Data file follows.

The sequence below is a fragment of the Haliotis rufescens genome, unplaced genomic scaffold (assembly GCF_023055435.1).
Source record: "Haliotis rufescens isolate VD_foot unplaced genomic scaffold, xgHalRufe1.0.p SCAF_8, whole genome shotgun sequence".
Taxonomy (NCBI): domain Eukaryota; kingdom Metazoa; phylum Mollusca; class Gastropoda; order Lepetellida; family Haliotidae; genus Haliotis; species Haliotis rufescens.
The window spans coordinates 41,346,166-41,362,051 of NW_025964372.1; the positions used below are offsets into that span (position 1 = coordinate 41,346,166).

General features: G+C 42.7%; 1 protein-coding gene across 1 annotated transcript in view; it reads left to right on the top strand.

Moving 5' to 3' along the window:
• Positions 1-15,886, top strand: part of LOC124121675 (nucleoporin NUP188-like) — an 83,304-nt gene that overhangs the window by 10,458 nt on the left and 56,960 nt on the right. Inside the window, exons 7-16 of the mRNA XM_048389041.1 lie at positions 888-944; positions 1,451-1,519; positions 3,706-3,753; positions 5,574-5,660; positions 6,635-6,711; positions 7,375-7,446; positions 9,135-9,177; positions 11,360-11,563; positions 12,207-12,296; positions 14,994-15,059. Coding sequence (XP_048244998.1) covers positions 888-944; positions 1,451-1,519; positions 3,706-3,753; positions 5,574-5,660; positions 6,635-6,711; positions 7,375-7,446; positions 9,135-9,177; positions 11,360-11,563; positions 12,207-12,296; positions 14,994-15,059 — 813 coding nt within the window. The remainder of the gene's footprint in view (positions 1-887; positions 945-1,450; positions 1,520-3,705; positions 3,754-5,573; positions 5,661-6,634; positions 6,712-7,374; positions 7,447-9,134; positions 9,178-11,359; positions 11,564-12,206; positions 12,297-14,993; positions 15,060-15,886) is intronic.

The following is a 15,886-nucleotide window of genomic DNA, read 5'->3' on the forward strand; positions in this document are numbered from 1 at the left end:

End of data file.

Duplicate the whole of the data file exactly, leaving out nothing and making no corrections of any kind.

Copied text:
The sequence below is a fragment of the Haliotis rufescens genome, unplaced genomic scaffold (assembly GCF_023055435.1).
Source record: "Haliotis rufescens isolate VD_foot unplaced genomic scaffold, xgHalRufe1.0.p SCAF_8, whole genome shotgun sequence".
Taxonomy (NCBI): domain Eukaryota; kingdom Metazoa; phylum Mollusca; class Gastropoda; order Lepetellida; family Haliotidae; genus Haliotis; species Haliotis rufescens.
The window spans coordinates 41,346,166-41,362,051 of NW_025964372.1; the positions used below are offsets into that span (position 1 = coordinate 41,346,166).

General features: G+C 42.7%; 1 protein-coding gene across 1 annotated transcript in view; it reads left to right on the top strand.

Moving 5' to 3' along the window:
• Positions 1-15,886, top strand: part of LOC124121675 (nucleoporin NUP188-like) — an 83,304-nt gene that overhangs the window by 10,458 nt on the left and 56,960 nt on the right. Inside the window, exons 7-16 of the mRNA XM_048389041.1 lie at positions 888-944; positions 1,451-1,519; positions 3,706-3,753; positions 5,574-5,660; positions 6,635-6,711; positions 7,375-7,446; positions 9,135-9,177; positions 11,360-11,563; positions 12,207-12,296; positions 14,994-15,059. Coding sequence (XP_048244998.1) covers positions 888-944; positions 1,451-1,519; positions 3,706-3,753; positions 5,574-5,660; positions 6,635-6,711; positions 7,375-7,446; positions 9,135-9,177; positions 11,360-11,563; positions 12,207-12,296; positions 14,994-15,059 — 813 coding nt within the window. The remainder of the gene's footprint in view (positions 1-887; positions 945-1,450; positions 1,520-3,705; positions 3,754-5,573; positions 5,661-6,634; positions 6,712-7,374; positions 7,447-9,134; positions 9,178-11,359; positions 11,564-12,206; positions 12,297-14,993; positions 15,060-15,886) is intronic.

The following is a 15,886-nucleotide window of genomic DNA, read 5'->3' on the forward strand; positions in this document are numbered from 1 at the left end: